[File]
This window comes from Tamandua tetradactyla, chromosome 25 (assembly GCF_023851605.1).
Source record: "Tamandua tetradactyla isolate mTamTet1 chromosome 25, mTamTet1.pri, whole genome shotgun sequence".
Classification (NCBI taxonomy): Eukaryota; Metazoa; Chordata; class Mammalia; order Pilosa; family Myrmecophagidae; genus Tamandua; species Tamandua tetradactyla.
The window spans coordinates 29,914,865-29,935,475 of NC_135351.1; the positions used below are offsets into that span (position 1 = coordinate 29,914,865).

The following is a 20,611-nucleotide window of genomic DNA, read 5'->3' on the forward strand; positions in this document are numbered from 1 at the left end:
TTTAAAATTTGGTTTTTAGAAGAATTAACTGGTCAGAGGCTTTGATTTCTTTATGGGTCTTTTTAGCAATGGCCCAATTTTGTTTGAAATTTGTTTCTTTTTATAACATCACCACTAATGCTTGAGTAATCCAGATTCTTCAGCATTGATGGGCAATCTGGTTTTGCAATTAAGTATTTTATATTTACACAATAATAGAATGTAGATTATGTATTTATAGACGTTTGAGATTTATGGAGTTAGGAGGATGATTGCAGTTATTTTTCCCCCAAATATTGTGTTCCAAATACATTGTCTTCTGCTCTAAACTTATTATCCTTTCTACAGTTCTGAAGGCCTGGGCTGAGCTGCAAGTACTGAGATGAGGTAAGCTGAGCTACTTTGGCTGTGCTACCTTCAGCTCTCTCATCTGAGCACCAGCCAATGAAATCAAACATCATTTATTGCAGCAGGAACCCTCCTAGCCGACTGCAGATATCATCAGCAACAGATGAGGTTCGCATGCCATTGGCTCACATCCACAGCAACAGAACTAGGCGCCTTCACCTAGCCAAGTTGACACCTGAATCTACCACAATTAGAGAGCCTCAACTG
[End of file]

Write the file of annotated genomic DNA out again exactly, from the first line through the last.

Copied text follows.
This window comes from Tamandua tetradactyla, chromosome 25 (assembly GCF_023851605.1).
Source record: "Tamandua tetradactyla isolate mTamTet1 chromosome 25, mTamTet1.pri, whole genome shotgun sequence".
Classification (NCBI taxonomy): Eukaryota; Metazoa; Chordata; class Mammalia; order Pilosa; family Myrmecophagidae; genus Tamandua; species Tamandua tetradactyla.
The window spans coordinates 29,914,865-29,935,475 of NC_135351.1; the positions used below are offsets into that span (position 1 = coordinate 29,914,865).

The following is a 20,611-nucleotide window of genomic DNA, read 5'->3' on the forward strand; positions in this document are numbered from 1 at the left end:
TTTAAAATTTGGTTTTTAGAAGAATTAACTGGTCAGAGGCTTTGATTTCTTTATGGGTCTTTTTAGCAATGGCCCAATTTTGTTTGAAATTTGTTTCTTTTTATAACATCACCACTAATGCTTGAGTAATCCAGATTCTTCAGCATTGATGGGCAATCTGGTTTTGCAATTAAGTATTTTATATTTACACAATAATAGAATGTAGATTATGTATTTATAGACGTTTGAGATTTATGGAGTTAGGAGGATGATTGCAGTTATTTTTCCCCCAAATATTGTGTTCCAAATACATTGTCTTCTGCTCTAAACTTATTATCCTTTCTACAGTTCTGAAGGCCTGGGCTGAGCTGCAAGTACTGAGATGAGGTAAGCTGAGCTACTTTGGCTGTGCTACCTTCAGCTCTCTCATCTGAGCACCAGCCAATGAAATCAAACATCATTTATTGCAGCAGGAACCCTCCTAGCCGACTGCAGATATCATCAGCAACAGATGAGGTTCGCATGCCATTGGCTCACATCCACAGCAACAGAACTAGGCGCCTTCACCTAGCCAAGTTGACACCTGAATCTACCACAATTAGAGAGCCTCAACTG